Lights, camera, action: Blue Mountains economic recovery under the spotlight
The unique heritage of the Blue Mountains could soon feature in more major films, with a new three-part economic recovery package to develop the local film industry, generate tourism and support jobs.
As New South Wales emerges from lockdown, the Morrison Government will invest over $119,000 in federal funding for the ‘Blue Mountains Economic Revitalisation’ project, jointly funded by Blue Mountains City Council under Round 5 of the Build Better Regions Fund (BBRF).
A film industry development plan will be established, connecting young people with the film industry and promoting local built and cultural heritage for possible inclusion as filming locations in upcoming films. The three-part package will also see Council refresh their Blue Mountains Destination management plan and launch a business mentoring program.
Liberal Senator for Western Sydney, Senator the Hon Marise Payne, said the new package capitalised on the Blue Mountain’s rich history and stunning bushland.
“We have seen Australia’s very own Chris Hemsworth filming around Katoomba for a new series with National Geographic, and this latest federal funding will help turbo-charge a place-based approach to luring more investment and tourism into the region,” Senator Payne said.
“The government understands that a strong tourism sector is part of the lifeblood of the Blue Mountains and has a positive flow-on effect for local small businesses. That is why we have also worked with the NSW Government to recently deliver over $2.6 million for Blue Mountains Visitor Economy Revitalisation Project, a two-year destination management program that is expected to create more than 1000 local jobs and bring more than 500,000 visitors back to the region.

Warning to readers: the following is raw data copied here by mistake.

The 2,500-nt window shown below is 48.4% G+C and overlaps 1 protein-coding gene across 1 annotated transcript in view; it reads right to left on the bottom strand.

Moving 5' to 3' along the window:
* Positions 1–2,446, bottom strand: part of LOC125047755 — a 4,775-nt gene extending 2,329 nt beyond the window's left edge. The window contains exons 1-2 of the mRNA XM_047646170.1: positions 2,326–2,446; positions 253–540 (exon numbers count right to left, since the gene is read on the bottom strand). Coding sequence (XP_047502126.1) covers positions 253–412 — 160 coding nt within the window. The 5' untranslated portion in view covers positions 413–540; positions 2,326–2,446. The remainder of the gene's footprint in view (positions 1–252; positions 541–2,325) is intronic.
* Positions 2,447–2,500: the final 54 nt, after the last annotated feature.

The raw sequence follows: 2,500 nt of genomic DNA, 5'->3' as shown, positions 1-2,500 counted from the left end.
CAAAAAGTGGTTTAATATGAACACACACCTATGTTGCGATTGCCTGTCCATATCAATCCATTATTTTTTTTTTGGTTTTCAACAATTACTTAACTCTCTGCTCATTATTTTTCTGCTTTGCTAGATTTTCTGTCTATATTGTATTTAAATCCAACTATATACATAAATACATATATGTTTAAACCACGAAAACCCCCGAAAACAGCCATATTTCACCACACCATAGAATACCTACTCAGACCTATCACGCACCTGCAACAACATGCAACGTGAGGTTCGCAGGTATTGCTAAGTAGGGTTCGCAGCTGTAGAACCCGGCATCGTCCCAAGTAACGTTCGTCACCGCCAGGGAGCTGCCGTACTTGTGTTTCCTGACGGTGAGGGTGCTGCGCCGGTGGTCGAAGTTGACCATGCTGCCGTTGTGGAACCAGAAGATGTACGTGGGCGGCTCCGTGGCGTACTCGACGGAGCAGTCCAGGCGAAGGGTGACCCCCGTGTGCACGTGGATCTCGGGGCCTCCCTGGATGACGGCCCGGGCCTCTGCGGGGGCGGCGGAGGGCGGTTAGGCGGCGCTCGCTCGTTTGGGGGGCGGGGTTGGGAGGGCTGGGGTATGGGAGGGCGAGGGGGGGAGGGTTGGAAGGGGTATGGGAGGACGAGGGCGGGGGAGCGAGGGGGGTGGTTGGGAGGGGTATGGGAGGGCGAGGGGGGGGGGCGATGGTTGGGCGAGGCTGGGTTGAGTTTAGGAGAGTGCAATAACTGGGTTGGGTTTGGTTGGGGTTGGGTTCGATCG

“With many health restrictions now easing because of our community’s swift take up of the COVID-19 vaccine, the Blue Mountains community can look forward with optimism and hope that better days are ahead.”
President of Blue Mountains Tourism, Jason Cronshaw, said the Blue Mountains was the perfect environment for the budding film industry.
“The Blue Mountains has been trying to adjust and learn what our new markets will be into the future because the operating environment has changed dramatically with no international visitors,” Mr Cronshaw said.
“The opportunity to open a brand new market with the film industry is a great initiative and we welcome film makers, including talented local creatives, into our region.
“With bushfires and COVID-19, the tourism industry has faced its toughest two years in history and we welcome and thank the federal government for their ongoing additional funding and support of our region.”
Under Round 4 of the BBRF, the federal government delivered $750,000 to revamp Katoomba Civic Centre, work on which is ongoing. Applications under BBRF Round 6 are expected to open later this year.
For more information about the BBRF, please visit www.business.gov.au/bbrf.